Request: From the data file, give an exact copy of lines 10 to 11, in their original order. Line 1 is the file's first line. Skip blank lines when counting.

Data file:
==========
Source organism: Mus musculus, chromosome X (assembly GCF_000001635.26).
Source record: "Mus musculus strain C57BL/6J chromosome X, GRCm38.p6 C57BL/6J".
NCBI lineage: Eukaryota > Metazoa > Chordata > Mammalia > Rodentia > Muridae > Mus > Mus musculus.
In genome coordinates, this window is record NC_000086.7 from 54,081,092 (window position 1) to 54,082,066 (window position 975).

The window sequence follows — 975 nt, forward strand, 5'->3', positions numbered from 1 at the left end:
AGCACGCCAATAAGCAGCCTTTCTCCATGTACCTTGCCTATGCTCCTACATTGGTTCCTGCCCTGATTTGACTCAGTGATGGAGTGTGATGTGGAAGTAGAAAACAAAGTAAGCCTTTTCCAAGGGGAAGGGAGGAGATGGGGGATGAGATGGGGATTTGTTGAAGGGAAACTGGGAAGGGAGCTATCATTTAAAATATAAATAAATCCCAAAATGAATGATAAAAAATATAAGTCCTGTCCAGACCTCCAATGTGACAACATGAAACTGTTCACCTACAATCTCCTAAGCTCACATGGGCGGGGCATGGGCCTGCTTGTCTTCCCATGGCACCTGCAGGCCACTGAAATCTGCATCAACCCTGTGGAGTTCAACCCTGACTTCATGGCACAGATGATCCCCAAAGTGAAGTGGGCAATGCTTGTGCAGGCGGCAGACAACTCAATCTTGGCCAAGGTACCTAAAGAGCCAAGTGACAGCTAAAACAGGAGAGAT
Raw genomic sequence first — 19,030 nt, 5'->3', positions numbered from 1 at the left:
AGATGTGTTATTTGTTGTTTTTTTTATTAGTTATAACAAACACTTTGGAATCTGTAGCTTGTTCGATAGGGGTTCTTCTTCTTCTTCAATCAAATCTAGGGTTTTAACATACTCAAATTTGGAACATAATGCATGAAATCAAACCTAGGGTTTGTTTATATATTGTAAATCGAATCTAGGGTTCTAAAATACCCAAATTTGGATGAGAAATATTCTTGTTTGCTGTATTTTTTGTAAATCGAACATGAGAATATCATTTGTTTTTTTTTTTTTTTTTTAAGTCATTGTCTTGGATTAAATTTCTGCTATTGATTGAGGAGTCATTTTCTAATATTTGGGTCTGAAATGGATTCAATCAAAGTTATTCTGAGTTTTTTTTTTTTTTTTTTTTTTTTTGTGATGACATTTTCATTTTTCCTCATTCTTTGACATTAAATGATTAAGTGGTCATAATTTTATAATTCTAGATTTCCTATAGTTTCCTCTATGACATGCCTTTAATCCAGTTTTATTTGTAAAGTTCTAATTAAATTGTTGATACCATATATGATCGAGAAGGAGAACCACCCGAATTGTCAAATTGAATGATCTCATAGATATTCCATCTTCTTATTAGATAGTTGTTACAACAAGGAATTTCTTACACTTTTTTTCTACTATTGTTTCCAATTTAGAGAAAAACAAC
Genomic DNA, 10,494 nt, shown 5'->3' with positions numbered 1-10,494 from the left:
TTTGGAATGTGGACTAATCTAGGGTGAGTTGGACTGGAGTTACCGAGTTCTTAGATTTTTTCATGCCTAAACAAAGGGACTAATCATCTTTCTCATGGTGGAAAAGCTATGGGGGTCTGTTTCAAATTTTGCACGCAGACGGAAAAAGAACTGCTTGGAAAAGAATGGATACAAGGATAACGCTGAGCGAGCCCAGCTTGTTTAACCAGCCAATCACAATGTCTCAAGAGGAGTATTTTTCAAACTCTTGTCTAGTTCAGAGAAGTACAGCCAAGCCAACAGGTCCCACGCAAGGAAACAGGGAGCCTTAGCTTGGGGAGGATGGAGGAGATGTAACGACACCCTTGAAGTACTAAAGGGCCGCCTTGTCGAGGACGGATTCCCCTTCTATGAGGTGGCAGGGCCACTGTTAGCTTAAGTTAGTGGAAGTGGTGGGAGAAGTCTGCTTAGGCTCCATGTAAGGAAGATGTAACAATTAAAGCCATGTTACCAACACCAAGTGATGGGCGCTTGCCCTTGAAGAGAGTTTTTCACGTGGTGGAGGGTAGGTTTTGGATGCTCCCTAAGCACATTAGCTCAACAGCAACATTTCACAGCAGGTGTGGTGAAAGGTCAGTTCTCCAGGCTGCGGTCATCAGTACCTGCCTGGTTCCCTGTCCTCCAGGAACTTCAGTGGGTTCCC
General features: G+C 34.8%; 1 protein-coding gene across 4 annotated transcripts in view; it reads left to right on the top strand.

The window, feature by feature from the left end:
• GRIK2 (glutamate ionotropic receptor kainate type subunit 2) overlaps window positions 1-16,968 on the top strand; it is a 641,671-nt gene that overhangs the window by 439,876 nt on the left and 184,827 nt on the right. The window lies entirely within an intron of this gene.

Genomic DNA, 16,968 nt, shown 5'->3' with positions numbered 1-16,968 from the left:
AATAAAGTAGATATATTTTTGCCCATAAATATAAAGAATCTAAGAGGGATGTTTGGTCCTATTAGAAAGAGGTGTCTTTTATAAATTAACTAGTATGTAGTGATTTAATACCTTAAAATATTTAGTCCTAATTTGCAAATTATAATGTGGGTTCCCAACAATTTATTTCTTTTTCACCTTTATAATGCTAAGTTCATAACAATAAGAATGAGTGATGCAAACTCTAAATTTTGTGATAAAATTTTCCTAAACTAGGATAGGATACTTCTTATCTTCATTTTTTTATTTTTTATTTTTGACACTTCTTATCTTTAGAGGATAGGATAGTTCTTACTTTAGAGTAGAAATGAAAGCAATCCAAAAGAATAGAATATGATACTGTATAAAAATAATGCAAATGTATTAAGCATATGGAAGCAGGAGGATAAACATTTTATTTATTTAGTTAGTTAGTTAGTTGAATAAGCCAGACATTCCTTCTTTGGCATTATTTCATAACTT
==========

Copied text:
TTTGGAATGTGGACTAATCTAGGGTGAGTTGGACTGGAGTTACCGAGTTCTTAGATTTTTTCATGCCTAAACAAAGGGACTAATCATCTTTCTCATGGTGGAAAAGCTATGGGGGTCTGTTTCAAATTTTGCACGCAGACGGAAAAAGAACTGCTTGGAAAAGAATGGATACAAGGATAACGCTGAGCGAGCCCAGCTTGTTTAACCAGCCAATCACAATGTCTCAAGAGGAGTATTTTTCAAACTCTTGTCTAGTTCAGAGAAGTACAGCCAAGCCAACAGGTCCCACGCAAGGAAACAGGGAGCCTTAGCTTGGGGAGGATGGAGGAGATGTAACGACACCCTTGAAGTACTAAAGGGCCGCCTTGTCGAGGACGGATTCCCCTTCTATGAGGTGGCAGGGCCACTGTTAGCTTAAGTTAGTGGAAGTGGTGGGAGAAGTCTGCTTAGGCTCCATGTAAGGAAGATGTAACAATTAAAGCCATGTTACCAACACCAAGTGATGGGCGCTTGCCCTTGAAGAGAGTTTTTCACGTGGTGGAGGGTAGGTTTTGGATGCTCCCTAAGCACATTAGCTCAACAGCAACATTTCACAGCAGGTGTGGTGAAAGGTCAGTTCTCCAGGCTGCGGTCATCAGTACCTGCCTGGTTCCCTGTCCTCCAGGAACTTCAGTGGGTTCCC
General features: G+C 34.8%; 1 protein-coding gene across 4 annotated transcripts in view; it reads left to right on the top strand.